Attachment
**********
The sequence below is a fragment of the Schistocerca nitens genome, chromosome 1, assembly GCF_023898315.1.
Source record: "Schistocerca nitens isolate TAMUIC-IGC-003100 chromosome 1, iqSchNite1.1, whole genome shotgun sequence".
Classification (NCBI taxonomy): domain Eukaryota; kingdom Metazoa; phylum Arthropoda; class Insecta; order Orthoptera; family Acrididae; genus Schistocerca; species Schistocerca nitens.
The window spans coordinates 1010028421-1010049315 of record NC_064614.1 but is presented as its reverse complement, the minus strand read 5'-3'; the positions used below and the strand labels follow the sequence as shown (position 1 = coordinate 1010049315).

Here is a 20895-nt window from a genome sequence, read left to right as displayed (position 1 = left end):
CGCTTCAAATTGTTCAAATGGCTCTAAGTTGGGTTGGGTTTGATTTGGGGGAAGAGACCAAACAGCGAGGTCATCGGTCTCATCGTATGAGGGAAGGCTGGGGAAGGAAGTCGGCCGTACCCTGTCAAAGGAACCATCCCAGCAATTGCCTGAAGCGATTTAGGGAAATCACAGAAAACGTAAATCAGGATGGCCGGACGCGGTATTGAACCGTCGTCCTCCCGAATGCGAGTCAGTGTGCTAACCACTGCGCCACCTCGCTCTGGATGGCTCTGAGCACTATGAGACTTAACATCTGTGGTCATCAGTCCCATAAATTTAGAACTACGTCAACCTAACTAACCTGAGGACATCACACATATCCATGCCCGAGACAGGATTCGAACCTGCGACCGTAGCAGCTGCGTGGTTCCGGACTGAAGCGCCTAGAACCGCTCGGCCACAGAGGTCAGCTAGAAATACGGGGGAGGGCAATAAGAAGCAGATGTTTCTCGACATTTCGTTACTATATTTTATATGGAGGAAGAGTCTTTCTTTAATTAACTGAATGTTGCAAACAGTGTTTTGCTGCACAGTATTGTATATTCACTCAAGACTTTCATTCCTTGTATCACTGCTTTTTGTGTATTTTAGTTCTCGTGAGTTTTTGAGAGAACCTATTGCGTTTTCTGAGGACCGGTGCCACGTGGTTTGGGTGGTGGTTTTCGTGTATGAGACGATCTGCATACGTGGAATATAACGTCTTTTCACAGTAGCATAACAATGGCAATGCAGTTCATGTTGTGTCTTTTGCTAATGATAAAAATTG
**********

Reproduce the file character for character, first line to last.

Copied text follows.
The sequence below is a fragment of the Schistocerca nitens genome, chromosome 1, assembly GCF_023898315.1.
Source record: "Schistocerca nitens isolate TAMUIC-IGC-003100 chromosome 1, iqSchNite1.1, whole genome shotgun sequence".
Classification (NCBI taxonomy): domain Eukaryota; kingdom Metazoa; phylum Arthropoda; class Insecta; order Orthoptera; family Acrididae; genus Schistocerca; species Schistocerca nitens.
The window spans coordinates 1010028421-1010049315 of record NC_064614.1 but is presented as its reverse complement, the minus strand read 5'-3'; the positions used below and the strand labels follow the sequence as shown (position 1 = coordinate 1010049315).

Here is a 20895-nt window from a genome sequence, read left to right as displayed (position 1 = left end):
CGCTTCAAATTGTTCAAATGGCTCTAAGTTGGGTTGGGTTTGATTTGGGGGAAGAGACCAAACAGCGAGGTCATCGGTCTCATCGTATGAGGGAAGGCTGGGGAAGGAAGTCGGCCGTACCCTGTCAAAGGAACCATCCCAGCAATTGCCTGAAGCGATTTAGGGAAATCACAGAAAACGTAAATCAGGATGGCCGGACGCGGTATTGAACCGTCGTCCTCCCGAATGCGAGTCAGTGTGCTAACCACTGCGCCACCTCGCTCTGGATGGCTCTGAGCACTATGAGACTTAACATCTGTGGTCATCAGTCCCATAAATTTAGAACTACGTCAACCTAACTAACCTGAGGACATCACACATATCCATGCCCGAGACAGGATTCGAACCTGCGACCGTAGCAGCTGCGTGGTTCCGGACTGAAGCGCCTAGAACCGCTCGGCCACAGAGGTCAGCTAGAAATACGGGGGAGGGCAATAAGAAGCAGATGTTTCTCGACATTTCGTTACTATATTTTATATGGAGGAAGAGTCTTTCTTTAATTAACTGAATGTTGCAAACAGTGTTTTGCTGCACAGTATTGTATATTCACTCAAGACTTTCATTCCTTGTATCACTGCTTTTTGTGTATTTTAGTTCTCGTGAGTTTTTGAGAGAACCTATTGCGTTTTCTGAGGACCGGTGCCACGTGGTTTGGGTGGTGGTTTTCGTGTATGAGACGATCTGCATACGTGGAATATAACGTCTTTTCACAGTAGCATAACAATGGCAATGCAGTTCATGTTGTGTCTTTTGCTAATGATAAAAATTG